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Vegetarian Diets: A Beginner's Guide

Vegetarian Diets: A Beginner's Guide

Ah, finally – summer is almost here. For many of us, this is a really good thing. After all, who doesn't enjoy relaxing under the sun with a cocktail in hand? For others, summer's warm approach can instill a sincere sense of fear: questions such as, "am I going to look good in this bikini?" or "is my body summer ready?" might be lingering in your mind.

Vegetarianism is a popular form of dieting. People become vegetarians for a number of different reasons. Health, religious views and animal welfare can all be reasonable causes for becoming a vegetarian. Believe it or not, there is more than just one type of vegetarianism. Here's a general idea of various vegetarian diets for you to consider on your journey towards a meat-free (or nearly meat-free) existence.

Ovo-Lacto vegetarianism: Funny name, huh? Well, this is the perfect form of a vegetarian diet for avid lovers of breakfast. The reason for this is that you can still eat eggs and drink milk while on this vegetarian diet. The downside, however, is that you still can't eat meat. This is definitely a great vegetarian option for dieters who want to have a good source of calcium in order to promote healthy bones.

Lacto vegetarianism: This form of vegetarianism is perfect for dieters who don't wish to consume poultry, fish, or eggs. However, those delicious Greek yogurts are still up for grabs! You can still enjoy dairy foods while on this diet.

Partial vegetarianism: If you enjoy fish or poultry, then this is the vegetarian diet for you. If you wish to continue eating fish, you would be considered a pescatarian. If you want to avoid red meat but continue to eat chicken and fish, you'd be known as a pollo-vegetarian.

Vegan: This is when you are completely meat, fish, eggs, and dairy free. Vegan diets consist of fruits, vegetables, nuts, and seeds. However, vegan diets have their own sub-diets as well. You could focus on becoming a whole-food vegan, a raw-food vegan, or even follow the 80/10/10 diet. The 80/10/10 diet is when a vegan eliminates fat-rich plants such as nuts and avocados.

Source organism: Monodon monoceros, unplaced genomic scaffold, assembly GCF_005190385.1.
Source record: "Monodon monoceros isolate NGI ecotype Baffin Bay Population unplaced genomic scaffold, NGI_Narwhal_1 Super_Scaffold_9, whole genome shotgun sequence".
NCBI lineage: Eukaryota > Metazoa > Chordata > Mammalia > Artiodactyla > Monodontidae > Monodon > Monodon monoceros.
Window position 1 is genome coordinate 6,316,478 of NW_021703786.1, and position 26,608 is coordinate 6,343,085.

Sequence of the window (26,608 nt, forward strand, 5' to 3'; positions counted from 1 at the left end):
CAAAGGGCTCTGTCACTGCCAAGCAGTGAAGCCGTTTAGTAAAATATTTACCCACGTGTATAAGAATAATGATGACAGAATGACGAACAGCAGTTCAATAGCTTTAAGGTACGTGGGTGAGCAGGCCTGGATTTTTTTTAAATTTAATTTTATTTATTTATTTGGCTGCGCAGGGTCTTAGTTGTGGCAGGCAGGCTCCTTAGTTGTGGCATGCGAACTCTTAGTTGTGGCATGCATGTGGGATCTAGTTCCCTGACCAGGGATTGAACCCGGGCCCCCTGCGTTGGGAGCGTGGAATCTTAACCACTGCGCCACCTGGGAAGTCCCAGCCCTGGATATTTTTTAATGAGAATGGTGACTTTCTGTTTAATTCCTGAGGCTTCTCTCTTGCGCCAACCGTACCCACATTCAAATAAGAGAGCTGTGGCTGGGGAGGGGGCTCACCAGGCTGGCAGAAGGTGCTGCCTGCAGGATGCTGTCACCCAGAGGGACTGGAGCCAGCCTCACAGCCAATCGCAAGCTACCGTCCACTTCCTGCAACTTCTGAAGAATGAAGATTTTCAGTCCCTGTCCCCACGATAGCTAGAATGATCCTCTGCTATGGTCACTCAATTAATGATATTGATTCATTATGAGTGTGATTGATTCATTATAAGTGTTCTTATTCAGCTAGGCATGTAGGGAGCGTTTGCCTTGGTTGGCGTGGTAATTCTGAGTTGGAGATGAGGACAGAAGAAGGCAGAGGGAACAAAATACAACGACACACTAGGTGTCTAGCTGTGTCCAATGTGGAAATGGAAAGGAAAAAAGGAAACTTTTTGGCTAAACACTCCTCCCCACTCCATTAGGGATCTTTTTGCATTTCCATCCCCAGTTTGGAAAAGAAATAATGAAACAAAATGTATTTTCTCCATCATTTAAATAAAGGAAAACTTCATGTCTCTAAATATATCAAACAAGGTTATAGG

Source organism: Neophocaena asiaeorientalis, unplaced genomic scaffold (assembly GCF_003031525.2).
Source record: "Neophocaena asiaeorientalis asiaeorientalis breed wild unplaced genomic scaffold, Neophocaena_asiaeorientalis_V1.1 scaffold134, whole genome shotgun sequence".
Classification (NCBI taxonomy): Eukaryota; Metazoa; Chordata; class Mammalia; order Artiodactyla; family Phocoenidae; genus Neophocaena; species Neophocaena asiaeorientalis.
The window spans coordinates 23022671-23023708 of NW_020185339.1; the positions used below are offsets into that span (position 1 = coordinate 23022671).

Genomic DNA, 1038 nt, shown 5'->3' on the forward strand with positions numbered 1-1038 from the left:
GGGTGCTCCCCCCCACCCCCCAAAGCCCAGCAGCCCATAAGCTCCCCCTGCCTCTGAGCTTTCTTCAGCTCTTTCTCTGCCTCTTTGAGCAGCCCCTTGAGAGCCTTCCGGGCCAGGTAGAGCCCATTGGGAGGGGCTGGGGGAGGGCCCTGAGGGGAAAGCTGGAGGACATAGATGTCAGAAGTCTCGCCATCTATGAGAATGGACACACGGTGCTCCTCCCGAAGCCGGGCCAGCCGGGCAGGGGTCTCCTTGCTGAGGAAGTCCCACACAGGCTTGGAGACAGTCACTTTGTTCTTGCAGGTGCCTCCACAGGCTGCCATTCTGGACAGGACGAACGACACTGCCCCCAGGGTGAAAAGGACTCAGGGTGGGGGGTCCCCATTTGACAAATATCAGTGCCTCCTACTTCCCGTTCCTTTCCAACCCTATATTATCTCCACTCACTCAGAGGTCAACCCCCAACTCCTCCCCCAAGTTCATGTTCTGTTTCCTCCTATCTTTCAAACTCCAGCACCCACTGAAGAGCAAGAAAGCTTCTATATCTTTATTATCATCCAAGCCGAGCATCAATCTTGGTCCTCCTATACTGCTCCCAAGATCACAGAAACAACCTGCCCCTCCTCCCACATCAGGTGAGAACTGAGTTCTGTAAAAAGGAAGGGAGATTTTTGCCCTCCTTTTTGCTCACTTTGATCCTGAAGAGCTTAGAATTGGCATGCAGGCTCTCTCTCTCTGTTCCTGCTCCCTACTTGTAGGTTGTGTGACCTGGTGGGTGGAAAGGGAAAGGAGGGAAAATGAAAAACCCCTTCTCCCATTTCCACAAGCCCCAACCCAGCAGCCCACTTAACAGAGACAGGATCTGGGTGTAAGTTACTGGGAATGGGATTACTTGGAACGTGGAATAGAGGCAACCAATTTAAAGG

It turns out that there are many different forms of vegetarianism, and even veganism, for that matter. One question remains, however: will a vegetarian or vegan diet help you lose weight? As with all diets, moderation is essential. If you go on a vegetarian or vegan diet, you'll most likely lose weight as long as you don't eat twenty vegan pizzas in a row, for instance. Since most vegetarian and vegan diets reduce red meat consumption entirely, you'll be much closer to losing weight than before. If you're looking for a good diet, vegetarianism is a great start. Just remember to take your vitamins, because vegetarians and vegans need more B12, iron, calcium, and zinc compared to their carnivore counterparts.

 

About The Author

Gerald Woods is Director of Operation at Solace Connect, LLC based in San Antonio, TX.  He has written many articles on various toGerald Woodspics dealing with online streaming, fashion, fitness, and a host of other topics.  He graduated from Prairie View A&M University with a B.B.A . in Finance.  Follow his team and him at Facebook or by subscribing to our News Letter at the bottom of this webpage.

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